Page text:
Tag Archives: feeling

NL VIII: “Hunger and Love”

Index to this series


Collingwood recognizes the two kinds of appetites named in the title of the chapter.
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NL VII: “Appetite”

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How can we compare two states of mind? This is the question of Chapter VII of The New Leviathan. The answer is contained in the chapter’s title. “Appetite” is a name, both for the chapter and for the fundamental instance of comparing a here-and-now feeling with a “there-and-then” feeling. We compare these two feelings because we are unsatisfied with the former, but prefer the latter.

It would seem then that appetite is at the root of memory. Thus we are among the ideas of the opening verses of The Waste Land of T. S. Eliot, who attended Collingwood’s lectures on Aristotle’s De Anima at Oxford (and was just a year older):

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NL VI: “Language”

Index to this series

This is about the first section of Chapter VI, “Language,” of The New Leviathan. The whole chapter can be ana­lyzed into five sections, with §N consisting of those paragraphs numbered 6. N or 6. NX. I summarize the sections as follows:

  1. Language is an abstraction from discourse. Discourse is an activity together with what is meant by it. (¶¶6. 1–19)
  2. Through language, we become conscious of our feelings. Becoming conscious of our language is another step, which is taken by artists. (¶¶6. 2–29)
  3. A feeling is not “mediated” by the language we use for it. (¶¶6. 3–36)
  4. Hobbes discovered that language is prior to knowledge. (¶¶6. 4–47)
  5. Those who dispute this finding over­look that not all language is rational. (¶¶6. 5–59)

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NL V: “The Ambiguity of Feeling”

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Feeling differs from thought. Thought is founded in feeling; thought is erected on feeling; thought needs feeling. Thought needs feelings that are strong enough to support it. But thought itself is not strong (or weak); it has (or can have) other properties, like precision and definiteness. Thought can be remembered and shared in a way that feeling cannot.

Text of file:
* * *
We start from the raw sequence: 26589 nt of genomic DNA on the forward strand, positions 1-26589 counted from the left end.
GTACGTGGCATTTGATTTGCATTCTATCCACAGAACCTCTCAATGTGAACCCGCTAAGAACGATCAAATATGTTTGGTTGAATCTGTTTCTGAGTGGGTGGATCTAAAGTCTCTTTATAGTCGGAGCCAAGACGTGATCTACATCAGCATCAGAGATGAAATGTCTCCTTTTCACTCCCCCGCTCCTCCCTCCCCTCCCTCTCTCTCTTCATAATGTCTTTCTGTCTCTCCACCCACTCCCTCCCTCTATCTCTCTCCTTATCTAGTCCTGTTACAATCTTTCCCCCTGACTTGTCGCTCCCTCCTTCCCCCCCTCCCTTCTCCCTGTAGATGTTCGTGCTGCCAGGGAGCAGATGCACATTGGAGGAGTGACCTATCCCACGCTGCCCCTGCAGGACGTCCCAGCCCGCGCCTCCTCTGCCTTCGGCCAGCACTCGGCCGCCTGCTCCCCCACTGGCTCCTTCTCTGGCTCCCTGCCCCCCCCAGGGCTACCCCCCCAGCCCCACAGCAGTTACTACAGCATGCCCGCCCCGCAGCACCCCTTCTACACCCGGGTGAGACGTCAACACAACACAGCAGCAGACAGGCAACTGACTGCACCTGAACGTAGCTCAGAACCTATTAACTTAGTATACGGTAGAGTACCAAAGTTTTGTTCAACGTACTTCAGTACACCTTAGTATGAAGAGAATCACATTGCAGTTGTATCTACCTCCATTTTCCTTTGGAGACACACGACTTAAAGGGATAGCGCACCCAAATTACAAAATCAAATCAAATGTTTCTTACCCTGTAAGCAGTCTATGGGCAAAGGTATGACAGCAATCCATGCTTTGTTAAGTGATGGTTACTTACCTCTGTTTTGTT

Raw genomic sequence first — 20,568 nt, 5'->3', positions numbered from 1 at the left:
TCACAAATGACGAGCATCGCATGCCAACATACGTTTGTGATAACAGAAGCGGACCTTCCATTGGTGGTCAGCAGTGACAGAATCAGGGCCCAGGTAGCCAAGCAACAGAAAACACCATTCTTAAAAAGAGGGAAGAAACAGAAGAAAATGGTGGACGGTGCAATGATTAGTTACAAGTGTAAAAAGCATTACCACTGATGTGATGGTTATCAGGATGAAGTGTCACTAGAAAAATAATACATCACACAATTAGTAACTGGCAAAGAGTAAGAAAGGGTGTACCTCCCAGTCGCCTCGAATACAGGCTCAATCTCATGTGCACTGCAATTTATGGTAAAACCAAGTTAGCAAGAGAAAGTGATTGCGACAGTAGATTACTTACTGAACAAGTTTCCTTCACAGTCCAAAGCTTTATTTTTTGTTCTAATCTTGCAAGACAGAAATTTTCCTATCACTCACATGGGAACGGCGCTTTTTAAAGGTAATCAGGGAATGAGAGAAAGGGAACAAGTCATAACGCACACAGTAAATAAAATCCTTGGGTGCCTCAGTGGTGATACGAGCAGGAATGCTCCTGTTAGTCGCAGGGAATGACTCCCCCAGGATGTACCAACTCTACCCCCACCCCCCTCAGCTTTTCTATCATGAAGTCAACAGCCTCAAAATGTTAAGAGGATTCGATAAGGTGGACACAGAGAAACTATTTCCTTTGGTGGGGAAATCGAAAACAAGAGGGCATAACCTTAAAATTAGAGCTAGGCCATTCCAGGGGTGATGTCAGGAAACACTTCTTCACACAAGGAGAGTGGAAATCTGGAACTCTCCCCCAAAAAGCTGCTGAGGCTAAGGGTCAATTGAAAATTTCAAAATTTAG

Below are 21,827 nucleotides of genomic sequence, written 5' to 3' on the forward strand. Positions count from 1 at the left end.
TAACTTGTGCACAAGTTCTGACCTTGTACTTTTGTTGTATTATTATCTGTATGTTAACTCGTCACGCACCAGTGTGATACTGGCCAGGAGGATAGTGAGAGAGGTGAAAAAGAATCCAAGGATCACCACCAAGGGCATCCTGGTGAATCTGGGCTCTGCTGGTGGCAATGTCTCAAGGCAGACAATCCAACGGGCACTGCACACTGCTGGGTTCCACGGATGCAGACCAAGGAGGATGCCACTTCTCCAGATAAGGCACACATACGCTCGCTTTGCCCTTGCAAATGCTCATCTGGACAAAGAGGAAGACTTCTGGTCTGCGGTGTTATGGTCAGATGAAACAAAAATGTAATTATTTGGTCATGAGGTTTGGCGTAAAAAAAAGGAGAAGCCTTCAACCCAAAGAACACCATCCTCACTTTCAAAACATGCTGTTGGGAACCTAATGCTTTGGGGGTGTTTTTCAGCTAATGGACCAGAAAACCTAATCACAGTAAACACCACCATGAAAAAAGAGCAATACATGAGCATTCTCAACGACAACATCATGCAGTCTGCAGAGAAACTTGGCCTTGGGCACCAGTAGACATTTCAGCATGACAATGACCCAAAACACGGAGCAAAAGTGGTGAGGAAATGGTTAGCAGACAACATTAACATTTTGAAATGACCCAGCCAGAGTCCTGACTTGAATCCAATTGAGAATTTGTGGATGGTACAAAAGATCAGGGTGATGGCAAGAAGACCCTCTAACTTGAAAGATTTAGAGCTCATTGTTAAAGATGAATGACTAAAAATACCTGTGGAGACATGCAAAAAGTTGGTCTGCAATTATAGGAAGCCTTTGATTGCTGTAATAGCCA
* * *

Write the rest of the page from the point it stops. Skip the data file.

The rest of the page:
The New Leviathan is a work of thought. One might say that a work of thought cannot properly explain feeling. Collingwood himself says this, more or less, in Chapter V, even in its very title: “The Ambiguity of Feeling.” Continue reading

NL IV: “Feeling”

Index to this series

Contents of this article:

  • The Fallacy of Misplaced Argument. Do not argue about what is immediately given to consciousness
  • Feeling and Thought. An analysis of feeling is not immediately given to consciousness
  • Summary of the chapter, as analyzed into nine parts

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  • NL III: “Body As Mind”

    Index to this series

    In Chapter I of The New Leviathan, we stipulated that natural science, the “science of body,” must be free to pursue its own aims. But we ourselves are doing science of mind, and:

    1. 85. The sciences of mind, unless they preach error or confuse the issue by dishonest or involuntary obscurity, can tell us nothing but what each can verify for himself by reflecting on his own mind.

    All of us can be scientists of mind, if only we are capable of reflection: Continue reading

    A personal overview of Collingwood’s New Leviathan

    These are the notes of an amateur of the work of the philosopher R. G. Collingwood.

    Published in 1942, The New Leviathan was the last book that Collingwood wrote. He finished it in some haste, because he knew he was dying—albeit of a condition brought on or at least exacerbated by overwork in the first place. He did die in 1943. Having been born in 1889, he was not so old as Socrates at death; but like Socrates, he had a babe in arms. Continue reading